He said if VIPA is found to be in noncompliance, the authority could be forced to forgo all future federal funding and might have to pay back funds already issued. The letter did not say specifically how much grant money this would entail. However, a $9.3 million grant from the FAA for airport improvements and expansion hinged on the dump's closure.
Gordon Finch, who retired as VIPA executive director at the end of 2002, had earlier last year cited a demand for repayment of that grant as a possible sanction for failing to comply with the order. Further, he said then, the FAA could even decertify the airport, rendering it practically unusable to most airlines.
On Monday, Finch, reached at his St. Croix home, declined to comment.
"VIPA is ultimately responsible to the federal government for the closure but needs your intervention to get the Public Works Department to perform," Stringer told the governor.
Senators told of situation
On Monday, Darlan Brin, Port Authority executive director, cited Stringer's letter to the governor in presenting an overview of VIPA's finances to the Senate Finance Committee as part of the panel's Fiscal Year 2004 budget hearings.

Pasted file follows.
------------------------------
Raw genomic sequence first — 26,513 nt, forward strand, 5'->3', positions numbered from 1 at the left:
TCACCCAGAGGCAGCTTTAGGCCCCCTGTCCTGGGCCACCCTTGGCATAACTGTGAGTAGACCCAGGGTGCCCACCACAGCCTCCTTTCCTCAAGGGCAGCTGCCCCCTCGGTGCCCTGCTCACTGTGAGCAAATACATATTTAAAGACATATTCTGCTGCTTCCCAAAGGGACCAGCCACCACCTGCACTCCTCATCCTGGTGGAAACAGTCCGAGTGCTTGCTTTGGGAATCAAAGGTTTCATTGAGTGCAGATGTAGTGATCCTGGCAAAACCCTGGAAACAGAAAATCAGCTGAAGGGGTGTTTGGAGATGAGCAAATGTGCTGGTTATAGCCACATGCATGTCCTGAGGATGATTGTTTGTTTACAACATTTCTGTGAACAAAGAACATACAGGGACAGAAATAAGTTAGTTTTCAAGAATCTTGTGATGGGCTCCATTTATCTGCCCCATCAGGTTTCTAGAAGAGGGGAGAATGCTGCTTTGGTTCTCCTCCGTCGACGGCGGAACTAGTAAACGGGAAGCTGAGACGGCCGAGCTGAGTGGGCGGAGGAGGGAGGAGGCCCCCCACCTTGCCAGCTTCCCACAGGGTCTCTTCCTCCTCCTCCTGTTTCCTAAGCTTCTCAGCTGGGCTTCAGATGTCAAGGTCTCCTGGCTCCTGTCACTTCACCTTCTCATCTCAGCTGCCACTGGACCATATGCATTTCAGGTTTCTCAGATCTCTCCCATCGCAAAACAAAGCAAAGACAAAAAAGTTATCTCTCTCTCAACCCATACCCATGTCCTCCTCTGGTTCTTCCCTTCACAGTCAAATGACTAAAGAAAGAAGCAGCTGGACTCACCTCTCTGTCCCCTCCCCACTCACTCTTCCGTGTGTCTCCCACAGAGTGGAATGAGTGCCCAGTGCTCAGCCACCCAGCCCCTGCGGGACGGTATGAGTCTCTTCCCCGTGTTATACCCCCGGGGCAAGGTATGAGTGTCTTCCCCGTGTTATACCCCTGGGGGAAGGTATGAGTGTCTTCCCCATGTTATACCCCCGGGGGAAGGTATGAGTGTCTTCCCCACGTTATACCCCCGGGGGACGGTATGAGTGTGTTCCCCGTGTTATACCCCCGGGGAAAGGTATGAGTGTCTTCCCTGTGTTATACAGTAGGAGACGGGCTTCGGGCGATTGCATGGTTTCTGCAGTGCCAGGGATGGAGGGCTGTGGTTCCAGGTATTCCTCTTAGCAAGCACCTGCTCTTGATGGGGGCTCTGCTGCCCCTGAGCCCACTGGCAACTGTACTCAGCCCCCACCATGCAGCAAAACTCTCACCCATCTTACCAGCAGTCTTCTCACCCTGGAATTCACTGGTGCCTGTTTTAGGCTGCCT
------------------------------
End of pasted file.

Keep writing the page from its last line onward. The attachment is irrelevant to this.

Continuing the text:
"The Port Authority might be put in a position sometime in the near future where we will not be able to receive grants from the FAA," Brin said, noting that the FAA has written numerous times to the administration about closing the Anguilla. Brin told the senators that the most recent letter warned that if Public Works failed to maintain the agreed-upon timetable for closing the landfill, the FAA would halt all grants to VIPA for both Rohlsen Airport and Cyril E. King Airport on St. Thomas.
"The FAA has made it clear to the local government that should there not be compliance to the previously set schedule to close Anguilla, that they will cease all monies earmarked for both airports," Brin told the lawmakers.
He said federal grant money has typically totaled about $3 million annually, but "from time to time we make a pitch for discretionary funds, and we have in fact received those monies."
Without the FAA grants and discretionary funding, repairs to taxiways, runways and other airport operational areas will not take place, Brin said, because VIPA is not in the position to fund them. And lack of maintenance, he added, "could lead to decertification of the airports."